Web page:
03 June 2010
Conclusion: If you are starting out and not sure if you are going to use hand tools a little, a lot or not at all. If you don't know if you are going to focus on cabinet work, turning, chair-making, inlays etc. If the only thing you know is that you love working with wood. I have 3 pieces of advice as a beginner woodworker myself : 1) Build a solid heavy bench that can hold your pieces properly, and like Christopher Schwarz advises, don't try and be innovative. Just copy what is available. Do this first. 2) Get a few but the best measuring and marking tools-a couple of Veritas' wheel marking gauges, a super accurate double square (I have one from Rabone, one from Starrett and one from Chris Vesper), a sliding bevel that locks down, a good marking knife, an engineer's square and a straight edge, a digital vernier (small one), and a divider. This is not the exhaustive list but a start. 3) Learn to sharpen. Properly. A future post will discuss this subject in detail. I was fortunate have a friend show me the A-Z of sharpening, plus get me all the supplies I needed. There is a lot to know, but once you are set up, it doesn't take much time to hone, nor is it difficult to do.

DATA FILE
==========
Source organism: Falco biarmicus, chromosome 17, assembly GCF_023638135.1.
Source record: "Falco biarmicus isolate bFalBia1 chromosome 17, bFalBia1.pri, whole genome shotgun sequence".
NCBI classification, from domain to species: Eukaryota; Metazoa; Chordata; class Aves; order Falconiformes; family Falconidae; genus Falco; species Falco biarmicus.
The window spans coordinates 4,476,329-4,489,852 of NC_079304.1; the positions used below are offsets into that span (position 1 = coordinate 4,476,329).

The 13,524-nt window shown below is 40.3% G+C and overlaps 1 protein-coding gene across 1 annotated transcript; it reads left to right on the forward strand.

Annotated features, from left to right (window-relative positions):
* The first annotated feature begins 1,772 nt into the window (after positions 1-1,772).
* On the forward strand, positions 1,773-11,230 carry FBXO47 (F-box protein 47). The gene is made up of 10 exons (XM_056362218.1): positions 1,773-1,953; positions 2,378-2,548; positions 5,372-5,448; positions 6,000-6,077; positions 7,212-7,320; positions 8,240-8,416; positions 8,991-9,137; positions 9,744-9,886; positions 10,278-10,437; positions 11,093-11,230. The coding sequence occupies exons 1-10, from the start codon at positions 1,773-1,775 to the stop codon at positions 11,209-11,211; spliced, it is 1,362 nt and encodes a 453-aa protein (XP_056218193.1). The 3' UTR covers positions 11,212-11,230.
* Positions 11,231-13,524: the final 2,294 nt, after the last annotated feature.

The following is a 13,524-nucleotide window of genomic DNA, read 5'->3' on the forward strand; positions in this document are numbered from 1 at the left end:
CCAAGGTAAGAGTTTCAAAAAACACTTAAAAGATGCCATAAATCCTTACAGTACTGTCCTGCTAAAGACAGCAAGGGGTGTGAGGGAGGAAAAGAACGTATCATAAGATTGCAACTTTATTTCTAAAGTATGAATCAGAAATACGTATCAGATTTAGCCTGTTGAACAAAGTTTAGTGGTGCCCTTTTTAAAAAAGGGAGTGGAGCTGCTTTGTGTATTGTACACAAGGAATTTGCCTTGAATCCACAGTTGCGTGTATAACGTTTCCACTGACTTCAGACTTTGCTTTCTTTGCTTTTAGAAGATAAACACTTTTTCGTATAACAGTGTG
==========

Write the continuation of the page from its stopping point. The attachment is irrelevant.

28 May 2010
My point: Try and resist buying too many tools in the beginning until you get some idea . Do your research, check for two tools that have similar functions-duplications. Wait until you really need the tools before you buy it. The experts have all said this before, but we don't always listen. The reason is not only to prevent clutter and save money. It's about buying less and better-and that will make a difference to your woodworking. A bad woodworker may blame his tools.